ethnic minority and marginalized groups at risk for type 2 diabetes and other chronic diseases such as hypertension and cardiovascular disease. The purpose of the applied aspect of this dissertation research is to inform public health officials and medical professionals about their patients‘ cultural beliefs and practices about type 2 diabetes and the structural barriers that prevent their patients from accessing adequate health care. Scholarly articles will be published in professional journals targeting health officials and medical professionals who provide services to Afro-Caribbean communities. This dissertation research will also make specific recommendations about how to ameliorate the current health care services provided to primarily Jamaican and Trinidadian women diagnosed with type 2 diabetes. This dissertation research will be presented to the English-speaking Caribbean organizations such as the Caribbean Community Association in Tampa. These presentations will elucidate the challenges confronting individuals suffering with type 2 diabetes and suggest strategies that support and meet the needs of these individuals. Research Questions, Hypotheses, and Objectives Research Questions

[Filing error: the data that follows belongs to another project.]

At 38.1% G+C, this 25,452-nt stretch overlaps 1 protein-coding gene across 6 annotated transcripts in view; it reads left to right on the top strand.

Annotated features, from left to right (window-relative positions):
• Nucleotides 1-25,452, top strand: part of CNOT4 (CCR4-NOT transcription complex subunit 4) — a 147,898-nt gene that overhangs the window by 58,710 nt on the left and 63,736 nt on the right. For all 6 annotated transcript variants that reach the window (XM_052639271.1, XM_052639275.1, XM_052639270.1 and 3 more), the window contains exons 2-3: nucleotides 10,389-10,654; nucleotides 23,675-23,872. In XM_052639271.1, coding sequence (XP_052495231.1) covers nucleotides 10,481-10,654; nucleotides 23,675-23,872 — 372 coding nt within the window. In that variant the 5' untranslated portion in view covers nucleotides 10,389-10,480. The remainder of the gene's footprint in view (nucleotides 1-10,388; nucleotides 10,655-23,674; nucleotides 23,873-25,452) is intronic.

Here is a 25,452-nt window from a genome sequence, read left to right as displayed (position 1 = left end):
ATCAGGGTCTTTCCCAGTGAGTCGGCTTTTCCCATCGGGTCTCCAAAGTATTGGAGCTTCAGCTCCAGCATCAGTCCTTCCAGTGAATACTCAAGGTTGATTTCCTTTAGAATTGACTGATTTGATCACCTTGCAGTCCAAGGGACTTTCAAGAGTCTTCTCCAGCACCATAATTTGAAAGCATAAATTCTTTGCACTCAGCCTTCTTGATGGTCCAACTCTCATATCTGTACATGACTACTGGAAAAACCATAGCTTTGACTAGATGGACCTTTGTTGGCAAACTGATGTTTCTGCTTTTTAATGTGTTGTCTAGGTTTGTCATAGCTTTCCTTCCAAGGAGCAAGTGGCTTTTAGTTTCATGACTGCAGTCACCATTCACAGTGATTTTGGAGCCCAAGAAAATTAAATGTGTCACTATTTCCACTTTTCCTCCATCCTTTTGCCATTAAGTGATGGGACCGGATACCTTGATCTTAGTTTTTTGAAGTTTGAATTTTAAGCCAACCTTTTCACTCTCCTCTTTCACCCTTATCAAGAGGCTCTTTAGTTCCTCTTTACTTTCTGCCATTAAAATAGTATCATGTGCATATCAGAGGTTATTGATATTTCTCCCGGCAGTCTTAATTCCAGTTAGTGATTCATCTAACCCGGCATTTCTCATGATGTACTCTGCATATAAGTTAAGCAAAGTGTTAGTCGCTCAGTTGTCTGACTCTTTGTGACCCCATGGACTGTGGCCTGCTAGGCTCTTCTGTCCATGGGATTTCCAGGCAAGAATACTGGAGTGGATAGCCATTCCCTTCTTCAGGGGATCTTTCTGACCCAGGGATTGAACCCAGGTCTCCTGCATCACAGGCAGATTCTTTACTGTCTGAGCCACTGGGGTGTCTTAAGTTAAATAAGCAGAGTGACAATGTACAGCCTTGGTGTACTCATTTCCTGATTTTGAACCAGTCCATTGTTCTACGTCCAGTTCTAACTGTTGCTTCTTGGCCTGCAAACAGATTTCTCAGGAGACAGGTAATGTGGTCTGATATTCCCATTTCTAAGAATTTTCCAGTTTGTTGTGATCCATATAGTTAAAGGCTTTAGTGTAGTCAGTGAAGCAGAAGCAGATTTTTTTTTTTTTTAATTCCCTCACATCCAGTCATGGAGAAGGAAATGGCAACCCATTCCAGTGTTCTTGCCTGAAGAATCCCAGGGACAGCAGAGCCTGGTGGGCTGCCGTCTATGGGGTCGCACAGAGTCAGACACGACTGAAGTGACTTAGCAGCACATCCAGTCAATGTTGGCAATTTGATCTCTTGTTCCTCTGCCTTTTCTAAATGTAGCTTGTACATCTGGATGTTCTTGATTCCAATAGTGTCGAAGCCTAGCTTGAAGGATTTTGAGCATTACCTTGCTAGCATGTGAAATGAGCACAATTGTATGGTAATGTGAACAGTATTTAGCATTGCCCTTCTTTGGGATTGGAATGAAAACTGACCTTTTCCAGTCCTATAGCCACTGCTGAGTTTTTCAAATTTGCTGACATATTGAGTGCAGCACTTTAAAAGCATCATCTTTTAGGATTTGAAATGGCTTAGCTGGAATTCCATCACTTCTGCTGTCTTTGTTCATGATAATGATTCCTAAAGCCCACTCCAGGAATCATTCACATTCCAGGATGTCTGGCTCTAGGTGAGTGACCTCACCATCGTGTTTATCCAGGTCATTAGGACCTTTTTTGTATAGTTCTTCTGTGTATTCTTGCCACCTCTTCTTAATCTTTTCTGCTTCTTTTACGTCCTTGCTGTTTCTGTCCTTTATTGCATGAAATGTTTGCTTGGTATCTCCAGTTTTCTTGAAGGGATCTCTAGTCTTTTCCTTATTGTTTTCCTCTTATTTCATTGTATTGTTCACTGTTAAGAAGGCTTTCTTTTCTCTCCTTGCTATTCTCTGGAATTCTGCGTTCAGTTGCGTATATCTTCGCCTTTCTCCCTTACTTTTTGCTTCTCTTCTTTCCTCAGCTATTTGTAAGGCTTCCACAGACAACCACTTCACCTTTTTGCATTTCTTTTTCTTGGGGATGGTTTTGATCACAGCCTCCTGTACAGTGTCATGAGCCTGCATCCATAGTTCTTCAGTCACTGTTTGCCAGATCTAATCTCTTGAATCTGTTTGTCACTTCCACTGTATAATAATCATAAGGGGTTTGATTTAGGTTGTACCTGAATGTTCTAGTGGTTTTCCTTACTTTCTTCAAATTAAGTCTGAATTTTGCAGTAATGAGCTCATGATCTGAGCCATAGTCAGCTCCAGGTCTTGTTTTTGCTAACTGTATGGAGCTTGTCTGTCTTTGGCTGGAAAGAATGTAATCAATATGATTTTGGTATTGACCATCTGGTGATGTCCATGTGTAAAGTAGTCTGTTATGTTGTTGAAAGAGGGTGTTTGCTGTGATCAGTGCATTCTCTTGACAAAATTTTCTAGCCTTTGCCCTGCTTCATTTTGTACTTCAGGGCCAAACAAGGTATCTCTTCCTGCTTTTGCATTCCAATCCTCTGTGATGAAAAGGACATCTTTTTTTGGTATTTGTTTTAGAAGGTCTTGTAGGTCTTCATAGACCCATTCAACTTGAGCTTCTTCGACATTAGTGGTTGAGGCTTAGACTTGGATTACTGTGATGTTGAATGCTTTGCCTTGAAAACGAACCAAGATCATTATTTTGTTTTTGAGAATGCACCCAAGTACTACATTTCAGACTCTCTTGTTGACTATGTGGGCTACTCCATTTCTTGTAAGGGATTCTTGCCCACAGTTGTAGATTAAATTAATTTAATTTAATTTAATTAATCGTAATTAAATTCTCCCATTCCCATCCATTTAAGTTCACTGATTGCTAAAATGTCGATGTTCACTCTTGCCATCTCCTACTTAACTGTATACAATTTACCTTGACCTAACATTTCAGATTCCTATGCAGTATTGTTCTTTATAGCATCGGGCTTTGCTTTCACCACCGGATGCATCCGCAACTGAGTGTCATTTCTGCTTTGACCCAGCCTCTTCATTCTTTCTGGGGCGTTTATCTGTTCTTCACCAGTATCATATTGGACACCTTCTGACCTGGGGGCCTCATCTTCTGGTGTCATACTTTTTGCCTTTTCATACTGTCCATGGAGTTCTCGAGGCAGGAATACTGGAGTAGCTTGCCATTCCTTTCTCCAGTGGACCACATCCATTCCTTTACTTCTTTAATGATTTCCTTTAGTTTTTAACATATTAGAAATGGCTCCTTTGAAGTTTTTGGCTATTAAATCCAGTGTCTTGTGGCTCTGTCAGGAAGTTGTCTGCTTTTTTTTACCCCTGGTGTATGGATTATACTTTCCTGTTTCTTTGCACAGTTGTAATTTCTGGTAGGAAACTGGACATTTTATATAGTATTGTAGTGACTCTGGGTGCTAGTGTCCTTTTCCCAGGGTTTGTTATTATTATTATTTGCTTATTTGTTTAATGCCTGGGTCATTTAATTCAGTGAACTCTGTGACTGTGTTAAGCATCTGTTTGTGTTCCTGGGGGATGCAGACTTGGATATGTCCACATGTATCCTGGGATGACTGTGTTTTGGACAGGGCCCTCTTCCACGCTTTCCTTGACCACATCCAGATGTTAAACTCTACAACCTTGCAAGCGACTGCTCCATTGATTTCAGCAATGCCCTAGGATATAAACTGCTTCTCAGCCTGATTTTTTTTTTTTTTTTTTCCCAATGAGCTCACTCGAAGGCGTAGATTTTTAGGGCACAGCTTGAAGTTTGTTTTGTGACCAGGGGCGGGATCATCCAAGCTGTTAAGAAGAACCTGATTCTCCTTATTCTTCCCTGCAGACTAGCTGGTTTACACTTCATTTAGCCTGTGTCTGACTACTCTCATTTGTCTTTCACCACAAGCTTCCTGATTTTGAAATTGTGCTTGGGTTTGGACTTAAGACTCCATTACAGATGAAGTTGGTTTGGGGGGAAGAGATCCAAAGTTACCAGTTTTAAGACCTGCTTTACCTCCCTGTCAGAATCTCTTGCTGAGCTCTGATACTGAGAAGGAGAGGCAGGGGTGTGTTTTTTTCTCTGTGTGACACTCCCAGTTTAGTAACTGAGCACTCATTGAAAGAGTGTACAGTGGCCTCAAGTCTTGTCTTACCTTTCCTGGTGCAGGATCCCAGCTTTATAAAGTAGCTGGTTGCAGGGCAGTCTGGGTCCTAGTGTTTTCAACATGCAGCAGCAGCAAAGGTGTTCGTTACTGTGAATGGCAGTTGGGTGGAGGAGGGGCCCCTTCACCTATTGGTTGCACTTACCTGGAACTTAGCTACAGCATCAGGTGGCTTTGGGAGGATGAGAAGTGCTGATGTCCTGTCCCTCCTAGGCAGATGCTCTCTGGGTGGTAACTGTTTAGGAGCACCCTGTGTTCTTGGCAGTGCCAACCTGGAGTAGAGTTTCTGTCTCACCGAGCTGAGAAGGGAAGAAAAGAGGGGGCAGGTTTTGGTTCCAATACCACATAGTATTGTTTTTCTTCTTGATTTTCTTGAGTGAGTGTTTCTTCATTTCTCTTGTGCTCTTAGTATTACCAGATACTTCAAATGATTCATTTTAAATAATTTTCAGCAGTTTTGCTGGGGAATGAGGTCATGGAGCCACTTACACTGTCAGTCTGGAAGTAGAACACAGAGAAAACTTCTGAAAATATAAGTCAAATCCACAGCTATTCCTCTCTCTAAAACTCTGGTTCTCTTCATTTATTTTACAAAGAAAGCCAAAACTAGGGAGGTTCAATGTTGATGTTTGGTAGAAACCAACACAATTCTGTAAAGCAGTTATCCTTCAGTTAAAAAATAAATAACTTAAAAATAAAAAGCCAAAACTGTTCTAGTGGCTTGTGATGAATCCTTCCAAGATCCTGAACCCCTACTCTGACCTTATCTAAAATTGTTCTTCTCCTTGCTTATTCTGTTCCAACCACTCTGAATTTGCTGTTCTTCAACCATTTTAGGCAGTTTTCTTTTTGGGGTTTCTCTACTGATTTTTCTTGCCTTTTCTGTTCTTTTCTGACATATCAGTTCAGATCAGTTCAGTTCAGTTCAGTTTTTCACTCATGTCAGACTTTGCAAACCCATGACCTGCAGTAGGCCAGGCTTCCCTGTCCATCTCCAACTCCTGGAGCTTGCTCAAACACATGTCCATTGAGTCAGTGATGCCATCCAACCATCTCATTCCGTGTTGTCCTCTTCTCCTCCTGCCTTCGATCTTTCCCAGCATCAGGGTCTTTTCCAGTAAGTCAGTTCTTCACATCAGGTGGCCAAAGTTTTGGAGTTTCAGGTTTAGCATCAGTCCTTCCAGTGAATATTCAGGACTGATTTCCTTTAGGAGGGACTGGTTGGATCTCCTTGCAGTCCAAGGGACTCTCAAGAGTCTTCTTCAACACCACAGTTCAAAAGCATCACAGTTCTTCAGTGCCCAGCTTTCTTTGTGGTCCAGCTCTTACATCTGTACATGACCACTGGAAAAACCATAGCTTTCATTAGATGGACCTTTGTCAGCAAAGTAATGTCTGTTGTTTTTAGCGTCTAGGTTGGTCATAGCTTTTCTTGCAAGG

This dissertation research was guided by the following research questions:

1. Do study participants (primarily Jamaican and Trinidadian women) share a cultural belief model about type 2 diabetes?

2. What, if any, cultural beliefs about type 2 diabetes influence how study participants make lifestyle and health care decisions?

7

3. How do structural barriers to health care created by socioeconomic status influence how study participants manage type 2 diabetes?

4. Are type 2 diabetes risk factors, overweight, and obesity present in this study population?

Research Objectives

The research objectives of this dissertation study were: